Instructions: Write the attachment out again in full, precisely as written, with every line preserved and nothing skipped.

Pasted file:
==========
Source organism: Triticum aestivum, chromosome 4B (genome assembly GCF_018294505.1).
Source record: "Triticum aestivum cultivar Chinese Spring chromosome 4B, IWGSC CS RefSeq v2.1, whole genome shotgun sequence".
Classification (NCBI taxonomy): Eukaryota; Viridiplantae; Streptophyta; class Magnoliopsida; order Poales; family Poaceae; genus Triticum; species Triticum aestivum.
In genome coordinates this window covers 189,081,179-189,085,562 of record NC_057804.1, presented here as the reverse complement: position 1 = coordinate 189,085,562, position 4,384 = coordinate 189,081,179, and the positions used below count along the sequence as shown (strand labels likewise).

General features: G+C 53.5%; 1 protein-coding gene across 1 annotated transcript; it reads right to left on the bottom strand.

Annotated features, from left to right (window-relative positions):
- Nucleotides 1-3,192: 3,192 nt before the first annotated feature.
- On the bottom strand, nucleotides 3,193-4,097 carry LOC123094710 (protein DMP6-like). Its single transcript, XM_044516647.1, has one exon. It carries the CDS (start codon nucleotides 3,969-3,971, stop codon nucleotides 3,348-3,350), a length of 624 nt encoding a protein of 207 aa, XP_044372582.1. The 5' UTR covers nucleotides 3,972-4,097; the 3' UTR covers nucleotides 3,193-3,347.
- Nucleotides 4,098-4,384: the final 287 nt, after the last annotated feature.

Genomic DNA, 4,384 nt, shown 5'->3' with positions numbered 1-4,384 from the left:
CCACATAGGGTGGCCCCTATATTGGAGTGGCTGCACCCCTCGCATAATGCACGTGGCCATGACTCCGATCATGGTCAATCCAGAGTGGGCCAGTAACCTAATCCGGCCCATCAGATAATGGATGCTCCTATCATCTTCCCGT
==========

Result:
Source organism: Triticum aestivum, chromosome 4B (genome assembly GCF_018294505.1).
Source record: "Triticum aestivum cultivar Chinese Spring chromosome 4B, IWGSC CS RefSeq v2.1, whole genome shotgun sequence".
Classification (NCBI taxonomy): Eukaryota; Viridiplantae; Streptophyta; class Magnoliopsida; order Poales; family Poaceae; genus Triticum; species Triticum aestivum.
In genome coordinates this window covers 189,081,179-189,085,562 of record NC_057804.1, presented here as the reverse complement: position 1 = coordinate 189,085,562, position 4,384 = coordinate 189,081,179, and the positions used below count along the sequence as shown (strand labels likewise).

General features: G+C 53.5%; 1 protein-coding gene across 1 annotated transcript; it reads right to left on the bottom strand.

Annotated features, from left to right (window-relative positions):
- Nucleotides 1-3,192: 3,192 nt before the first annotated feature.
- On the bottom strand, nucleotides 3,193-4,097 carry LOC123094710 (protein DMP6-like). Its single transcript, XM_044516647.1, has one exon. It carries the CDS (start codon nucleotides 3,969-3,971, stop codon nucleotides 3,348-3,350), a length of 624 nt encoding a protein of 207 aa, XP_044372582.1. The 5' UTR covers nucleotides 3,972-4,097; the 3' UTR covers nucleotides 3,193-3,347.
- Nucleotides 4,098-4,384: the final 287 nt, after the last annotated feature.

Genomic DNA, 4,384 nt, shown 5'->3' with positions numbered 1-4,384 from the left:
CCACATAGGGTGGCCCCTATATTGGAGTGGCTGCACCCCTCGCATAATGCACGTGGCCATGACTCCGATCATGGTCAATCCAGAGTGGGCCAGTAACCTAATCCGGCCCATCAGATAATGGATGCTCCTATCATCTTCCCGT